Some came into office through special elections while others were elected to multiple terms. Some left office before their terms ended, while others died in office. And some may have served in the military outside of government, which is made clear by various sources when they were president.
Here they are in order of election date:
George Washington - President from 1789 until his death in 1799 at age 63. He was the first president.
John Adams - President from 1797 until his death in 1826 at age 85. He was the second president to die in office. Adams is also known for being the first president to be impeached by the House of Representatives.
Thomas Jefferson - President from 1801 until his death in 1826 at age 67.
Zachary Taylor - President from 1850 until his death in 1851 at age 62. He was the fourth president to die in office.
Since George Washington's inauguration in 1789, America has had 43 men serve as President of the United States. Ten of the presidents, however, were in office for less than one full term. Two of the ten served for less than a year each: William Henry Harrison for one month and James A. Garfield for six and a half. The other eight were all elected to a single term but failed to fulfill their term due to death or resignation.
The eight presidents who did not complete their terms included Andrew Johnson, who was murdered before he could be removed from office; Lyndon B. Johnson, who died in office during Bill Clinton's first term; and Gerald R. Ford, who lost his bid for re-election to Jimmy Carter.
The other four men who didn't finish their terms include Thomas Jefferson (he died in office), James Madison (he suffered a stroke while still president and died months later at age 67), John Adams (he resigned after his second term began), and George Washington (he died at age 66).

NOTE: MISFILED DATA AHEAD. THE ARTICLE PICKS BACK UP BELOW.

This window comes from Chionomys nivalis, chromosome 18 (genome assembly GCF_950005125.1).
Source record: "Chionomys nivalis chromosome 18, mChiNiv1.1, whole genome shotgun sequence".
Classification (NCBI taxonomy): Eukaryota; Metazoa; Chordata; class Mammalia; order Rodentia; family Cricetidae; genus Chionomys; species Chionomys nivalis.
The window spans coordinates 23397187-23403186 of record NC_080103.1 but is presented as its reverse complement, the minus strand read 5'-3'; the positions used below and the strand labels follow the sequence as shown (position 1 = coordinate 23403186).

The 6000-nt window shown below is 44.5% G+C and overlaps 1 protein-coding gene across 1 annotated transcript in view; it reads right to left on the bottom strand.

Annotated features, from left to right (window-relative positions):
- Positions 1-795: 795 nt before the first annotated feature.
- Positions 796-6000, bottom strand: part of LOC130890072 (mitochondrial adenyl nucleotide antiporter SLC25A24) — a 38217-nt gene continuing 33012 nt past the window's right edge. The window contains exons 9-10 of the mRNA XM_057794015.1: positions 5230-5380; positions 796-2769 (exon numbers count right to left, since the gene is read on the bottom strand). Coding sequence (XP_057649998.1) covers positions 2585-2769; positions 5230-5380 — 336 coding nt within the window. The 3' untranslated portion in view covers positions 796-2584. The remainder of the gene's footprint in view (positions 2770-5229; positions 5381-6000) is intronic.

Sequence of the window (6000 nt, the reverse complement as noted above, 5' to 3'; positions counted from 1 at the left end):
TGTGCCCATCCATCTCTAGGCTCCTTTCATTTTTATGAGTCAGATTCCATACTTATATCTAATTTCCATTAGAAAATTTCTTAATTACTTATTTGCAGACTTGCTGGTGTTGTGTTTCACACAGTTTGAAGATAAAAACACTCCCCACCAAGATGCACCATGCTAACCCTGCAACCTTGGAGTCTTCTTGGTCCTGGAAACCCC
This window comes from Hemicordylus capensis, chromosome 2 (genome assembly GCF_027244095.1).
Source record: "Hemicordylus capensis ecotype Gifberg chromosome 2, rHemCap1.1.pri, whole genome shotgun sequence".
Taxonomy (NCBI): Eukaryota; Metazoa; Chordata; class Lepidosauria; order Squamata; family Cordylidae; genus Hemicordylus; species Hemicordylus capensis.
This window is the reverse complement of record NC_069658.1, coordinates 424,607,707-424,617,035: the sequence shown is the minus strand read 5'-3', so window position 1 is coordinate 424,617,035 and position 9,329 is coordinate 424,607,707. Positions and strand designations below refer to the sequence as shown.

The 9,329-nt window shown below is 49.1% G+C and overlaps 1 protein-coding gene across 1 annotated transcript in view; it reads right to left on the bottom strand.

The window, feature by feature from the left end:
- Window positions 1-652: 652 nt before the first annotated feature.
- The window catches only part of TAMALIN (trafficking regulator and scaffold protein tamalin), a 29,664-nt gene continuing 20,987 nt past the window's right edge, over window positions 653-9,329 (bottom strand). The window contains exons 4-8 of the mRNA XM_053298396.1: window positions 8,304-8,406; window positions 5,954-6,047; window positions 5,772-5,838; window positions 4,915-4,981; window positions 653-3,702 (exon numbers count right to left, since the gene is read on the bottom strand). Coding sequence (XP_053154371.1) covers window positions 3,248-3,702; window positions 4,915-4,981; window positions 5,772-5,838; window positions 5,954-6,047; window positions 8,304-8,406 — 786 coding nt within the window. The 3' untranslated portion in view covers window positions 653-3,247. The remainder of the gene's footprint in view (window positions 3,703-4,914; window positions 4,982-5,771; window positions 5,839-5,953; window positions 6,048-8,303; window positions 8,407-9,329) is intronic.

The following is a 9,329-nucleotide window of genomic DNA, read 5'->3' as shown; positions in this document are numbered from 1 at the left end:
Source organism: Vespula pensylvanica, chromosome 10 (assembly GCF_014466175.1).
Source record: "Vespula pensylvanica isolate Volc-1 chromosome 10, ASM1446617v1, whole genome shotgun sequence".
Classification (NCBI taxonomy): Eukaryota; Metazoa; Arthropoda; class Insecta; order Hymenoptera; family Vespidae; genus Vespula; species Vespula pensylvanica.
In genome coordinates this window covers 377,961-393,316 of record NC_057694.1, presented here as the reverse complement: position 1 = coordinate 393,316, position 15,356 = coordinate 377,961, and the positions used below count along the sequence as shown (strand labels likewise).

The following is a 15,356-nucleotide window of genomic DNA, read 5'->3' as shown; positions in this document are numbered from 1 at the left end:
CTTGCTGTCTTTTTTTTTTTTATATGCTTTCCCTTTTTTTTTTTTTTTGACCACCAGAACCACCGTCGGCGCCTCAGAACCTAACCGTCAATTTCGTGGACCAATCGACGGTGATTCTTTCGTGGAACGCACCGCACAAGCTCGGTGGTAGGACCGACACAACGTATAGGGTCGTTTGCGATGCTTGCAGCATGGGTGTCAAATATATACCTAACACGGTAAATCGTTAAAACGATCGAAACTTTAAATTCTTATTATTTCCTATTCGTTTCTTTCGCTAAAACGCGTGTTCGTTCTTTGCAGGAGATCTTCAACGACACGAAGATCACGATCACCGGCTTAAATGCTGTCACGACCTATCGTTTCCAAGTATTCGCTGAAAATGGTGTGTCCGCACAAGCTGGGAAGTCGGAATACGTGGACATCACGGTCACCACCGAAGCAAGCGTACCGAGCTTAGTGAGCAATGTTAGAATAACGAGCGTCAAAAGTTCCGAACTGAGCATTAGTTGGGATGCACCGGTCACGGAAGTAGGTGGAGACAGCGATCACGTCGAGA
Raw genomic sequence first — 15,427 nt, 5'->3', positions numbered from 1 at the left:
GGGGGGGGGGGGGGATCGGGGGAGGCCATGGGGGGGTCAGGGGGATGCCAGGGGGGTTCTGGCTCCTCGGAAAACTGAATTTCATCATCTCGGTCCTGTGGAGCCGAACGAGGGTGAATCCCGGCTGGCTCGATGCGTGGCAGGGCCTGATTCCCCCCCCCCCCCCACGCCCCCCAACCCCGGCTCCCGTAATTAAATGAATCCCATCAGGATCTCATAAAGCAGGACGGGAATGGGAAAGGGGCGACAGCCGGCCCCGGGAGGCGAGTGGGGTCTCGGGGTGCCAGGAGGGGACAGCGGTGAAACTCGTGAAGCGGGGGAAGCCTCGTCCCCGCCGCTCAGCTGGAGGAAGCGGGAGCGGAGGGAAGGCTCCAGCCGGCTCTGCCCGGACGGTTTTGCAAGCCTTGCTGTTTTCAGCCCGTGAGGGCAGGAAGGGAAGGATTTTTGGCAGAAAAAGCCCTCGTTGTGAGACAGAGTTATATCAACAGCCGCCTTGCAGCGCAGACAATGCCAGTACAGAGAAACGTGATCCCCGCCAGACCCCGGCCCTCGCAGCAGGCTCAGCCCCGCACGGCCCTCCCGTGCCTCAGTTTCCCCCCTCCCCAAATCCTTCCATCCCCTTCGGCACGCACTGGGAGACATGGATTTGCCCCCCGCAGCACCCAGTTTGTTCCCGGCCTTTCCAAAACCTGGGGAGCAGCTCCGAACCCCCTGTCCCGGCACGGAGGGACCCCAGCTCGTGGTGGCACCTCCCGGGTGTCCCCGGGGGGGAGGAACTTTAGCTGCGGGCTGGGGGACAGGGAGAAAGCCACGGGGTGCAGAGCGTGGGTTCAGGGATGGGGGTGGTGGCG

There have been no presidential deaths during peacetime since Lincoln's assassination in 1865, but there have been two recent cases of former presidents dying while in office. On February 9, 1989, George H. W. Bush was diagnosed with an abdominal tumor. He underwent surgery the next day to remove part of his colon. The procedure went successfully, but Bush developed pneumonia and died at the age of sixty-one on April 24, 2018.
Before being elected president, a few were members of the United States House of Representatives. All five of the first presidents were chosen delegates to the Continental Congress. Two of the delegates later served in the United States Senate before running for president. The other three remained in office for only one or two terms before becoming candidates again.
The first presidential election was held in 1788 between John Adams and Thomas Jefferson. It was not an open race as there were no other candidates. The voters had several choices but only two names appeared on the ballot. Thus, they voted for either John Adams or Thomas Jefferson (not necessarily their preferences). The election was too close to call after the first round of voting so a second vote was held where Jefferson emerged the winner by a small margin. He took office on March 4, 1801.
As secretary of state, Jefferson was responsible for appointing federal officials and thus made many decisions during his tenure. He also played a role in drafting the Constitution. In 1800, Jefferson became the first president to be re-elected when he defeated John Adams. His second term would end after eight months due to poor health. He died in 1826.
Adams was the first president from Massachusetts. He had been a leader in the fight for American independence and later served as the first vice president under George Washington.